Wander the barrack blocks and the hospital. Peer into the oldest toilets you’ll ever see, and admire the stunning panoramic views from this ancient fortress.
Museum of London, London EC2Y
The Romans built the city where London now stands, bridging the Thames and creating Londinium. From around AD 50 to 410, this was the largest city in Britannia and a vital international port.
At the Museum of London, discover how Londinium came to life and what daily life was like in the city 2,000 years ago by exploring the collection of more than 47,000 objects, many of which were recovered during building works in the City of London.
Corinium Museum, Cirencester
The Corinium Museum has one of the finest and most extensive Roman collections in the country. Corinium, Cirencester, was the second largest Roman town after London and the major administration centre for south-western Britain.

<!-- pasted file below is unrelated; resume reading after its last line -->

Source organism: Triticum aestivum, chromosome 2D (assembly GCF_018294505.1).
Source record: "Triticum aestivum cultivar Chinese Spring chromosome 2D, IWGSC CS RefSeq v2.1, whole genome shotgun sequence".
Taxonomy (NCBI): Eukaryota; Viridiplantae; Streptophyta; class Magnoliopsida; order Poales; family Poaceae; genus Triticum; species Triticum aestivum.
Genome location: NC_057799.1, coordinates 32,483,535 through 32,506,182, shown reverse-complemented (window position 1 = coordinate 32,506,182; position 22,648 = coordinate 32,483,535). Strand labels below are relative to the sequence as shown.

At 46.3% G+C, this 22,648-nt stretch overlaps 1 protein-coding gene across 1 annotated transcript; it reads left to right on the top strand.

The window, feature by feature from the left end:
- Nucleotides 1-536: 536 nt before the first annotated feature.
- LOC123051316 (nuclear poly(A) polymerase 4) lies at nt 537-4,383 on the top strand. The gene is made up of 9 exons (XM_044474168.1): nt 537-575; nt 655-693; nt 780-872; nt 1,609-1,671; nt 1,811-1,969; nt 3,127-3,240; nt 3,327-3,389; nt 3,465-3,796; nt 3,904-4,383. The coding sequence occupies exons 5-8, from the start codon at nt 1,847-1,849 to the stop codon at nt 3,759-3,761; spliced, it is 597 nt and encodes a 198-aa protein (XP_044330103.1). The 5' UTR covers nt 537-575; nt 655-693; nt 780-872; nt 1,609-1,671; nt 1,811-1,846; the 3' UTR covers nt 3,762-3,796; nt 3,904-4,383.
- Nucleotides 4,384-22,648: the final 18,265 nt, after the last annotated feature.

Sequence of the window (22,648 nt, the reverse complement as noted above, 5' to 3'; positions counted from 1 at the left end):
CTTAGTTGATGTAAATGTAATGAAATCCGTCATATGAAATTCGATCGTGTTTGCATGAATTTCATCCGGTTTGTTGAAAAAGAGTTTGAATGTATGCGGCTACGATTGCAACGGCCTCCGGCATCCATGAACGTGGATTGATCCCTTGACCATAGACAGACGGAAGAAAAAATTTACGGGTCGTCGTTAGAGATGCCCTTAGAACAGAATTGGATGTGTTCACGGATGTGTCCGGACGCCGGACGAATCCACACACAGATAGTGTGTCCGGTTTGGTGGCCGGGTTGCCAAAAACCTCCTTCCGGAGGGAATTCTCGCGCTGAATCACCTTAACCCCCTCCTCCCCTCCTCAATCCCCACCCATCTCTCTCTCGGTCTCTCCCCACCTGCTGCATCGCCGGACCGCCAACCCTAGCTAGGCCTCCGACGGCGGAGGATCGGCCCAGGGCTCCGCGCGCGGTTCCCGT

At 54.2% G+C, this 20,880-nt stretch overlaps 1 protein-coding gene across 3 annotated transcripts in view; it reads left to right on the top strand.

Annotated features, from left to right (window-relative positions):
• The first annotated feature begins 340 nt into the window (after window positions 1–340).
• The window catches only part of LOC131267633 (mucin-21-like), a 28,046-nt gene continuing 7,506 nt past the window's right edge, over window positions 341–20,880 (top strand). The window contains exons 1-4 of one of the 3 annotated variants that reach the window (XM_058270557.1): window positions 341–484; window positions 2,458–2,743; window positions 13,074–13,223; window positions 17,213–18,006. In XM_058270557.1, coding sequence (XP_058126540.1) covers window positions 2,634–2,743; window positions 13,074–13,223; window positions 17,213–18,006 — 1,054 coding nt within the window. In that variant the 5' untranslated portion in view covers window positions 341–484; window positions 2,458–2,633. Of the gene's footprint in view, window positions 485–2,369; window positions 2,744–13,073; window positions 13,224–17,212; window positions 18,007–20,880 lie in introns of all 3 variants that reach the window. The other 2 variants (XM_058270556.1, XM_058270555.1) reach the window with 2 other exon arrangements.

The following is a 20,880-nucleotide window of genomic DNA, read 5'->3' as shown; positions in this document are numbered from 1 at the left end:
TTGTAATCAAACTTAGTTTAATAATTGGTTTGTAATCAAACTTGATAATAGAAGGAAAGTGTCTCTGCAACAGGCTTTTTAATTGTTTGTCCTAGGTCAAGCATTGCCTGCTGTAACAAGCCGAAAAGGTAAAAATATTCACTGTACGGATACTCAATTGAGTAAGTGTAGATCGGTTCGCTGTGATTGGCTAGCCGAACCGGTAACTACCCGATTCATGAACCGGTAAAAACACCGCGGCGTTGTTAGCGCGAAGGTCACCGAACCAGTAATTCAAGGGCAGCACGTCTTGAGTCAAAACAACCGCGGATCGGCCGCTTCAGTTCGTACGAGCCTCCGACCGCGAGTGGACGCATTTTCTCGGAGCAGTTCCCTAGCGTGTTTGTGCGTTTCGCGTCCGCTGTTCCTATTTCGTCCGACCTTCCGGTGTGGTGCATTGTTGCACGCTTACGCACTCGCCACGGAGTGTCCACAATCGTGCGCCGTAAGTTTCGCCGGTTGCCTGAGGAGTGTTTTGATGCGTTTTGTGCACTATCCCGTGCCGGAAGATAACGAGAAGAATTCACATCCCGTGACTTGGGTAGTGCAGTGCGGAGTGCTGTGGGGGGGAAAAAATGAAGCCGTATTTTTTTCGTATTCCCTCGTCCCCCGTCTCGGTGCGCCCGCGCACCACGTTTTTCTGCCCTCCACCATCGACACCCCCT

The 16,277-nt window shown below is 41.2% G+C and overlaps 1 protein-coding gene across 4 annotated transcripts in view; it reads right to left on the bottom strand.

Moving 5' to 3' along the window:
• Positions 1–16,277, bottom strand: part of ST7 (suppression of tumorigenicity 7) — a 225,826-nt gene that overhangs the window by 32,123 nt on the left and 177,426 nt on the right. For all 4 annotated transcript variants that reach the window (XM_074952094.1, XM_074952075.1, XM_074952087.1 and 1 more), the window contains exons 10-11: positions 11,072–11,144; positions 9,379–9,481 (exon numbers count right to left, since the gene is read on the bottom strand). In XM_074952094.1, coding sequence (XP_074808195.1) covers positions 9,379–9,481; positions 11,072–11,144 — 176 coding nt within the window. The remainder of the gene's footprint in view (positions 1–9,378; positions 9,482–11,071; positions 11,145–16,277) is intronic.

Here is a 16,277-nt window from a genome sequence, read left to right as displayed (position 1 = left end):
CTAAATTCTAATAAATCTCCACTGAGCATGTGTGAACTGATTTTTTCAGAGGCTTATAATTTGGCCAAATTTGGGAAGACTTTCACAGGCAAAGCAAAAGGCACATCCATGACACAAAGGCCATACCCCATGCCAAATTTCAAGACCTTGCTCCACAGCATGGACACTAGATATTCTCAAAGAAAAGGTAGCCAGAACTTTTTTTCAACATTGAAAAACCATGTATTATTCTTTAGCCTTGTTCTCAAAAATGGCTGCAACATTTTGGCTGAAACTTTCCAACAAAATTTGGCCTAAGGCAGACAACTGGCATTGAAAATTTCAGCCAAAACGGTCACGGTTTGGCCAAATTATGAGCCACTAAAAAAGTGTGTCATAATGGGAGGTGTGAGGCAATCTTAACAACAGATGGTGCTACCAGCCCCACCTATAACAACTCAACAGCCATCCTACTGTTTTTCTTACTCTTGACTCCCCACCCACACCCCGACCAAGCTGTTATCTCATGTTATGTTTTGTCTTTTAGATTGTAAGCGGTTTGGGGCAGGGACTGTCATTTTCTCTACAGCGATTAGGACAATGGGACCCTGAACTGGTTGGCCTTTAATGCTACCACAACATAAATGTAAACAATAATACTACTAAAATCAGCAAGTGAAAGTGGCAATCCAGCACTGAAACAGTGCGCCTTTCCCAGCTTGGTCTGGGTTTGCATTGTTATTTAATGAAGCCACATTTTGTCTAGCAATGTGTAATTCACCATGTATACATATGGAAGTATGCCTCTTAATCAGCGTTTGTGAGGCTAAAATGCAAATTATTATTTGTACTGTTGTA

The town was the tribal capital and administrative centre or civitas for the Dobunni, the pre-Roman local tribe and it has been estimated that it had a population of between 10,000 and 20,000, which compares to modern-day Cirencester’s population of around 18,000.
The museum’s collections of mosaics, tombstones and sculpture reflect Cirencester’s importance.
Fishbourne Roman Palace, Chichester, West Sussex
Fishbourne Roman Palace is the largest Roman home in Britain. Today you can visit the excavated palace in Chichester – built in the 1st century ad – to imagine the luxury that would once have surrounded the proud owner of this lavish residence. Stroll around the recreated Roman gardens – the earliest gardens found anywhere in the country – and enjoy the largest collection of mosaics in situ in the UK.
Bignor Roman Villa, Pulborough, West Sussex
Bignor is a large excavated Roman courtyard villa with world-class mosaic floors. At the site, you you can walk among the remain and appreciate the pride and craftsmanship that created exquisite mosaic floors featuring such wonders as Venus and the reluctant Cherub Gladiators, Ganymede being carried off by the Eagle and the Four seasons.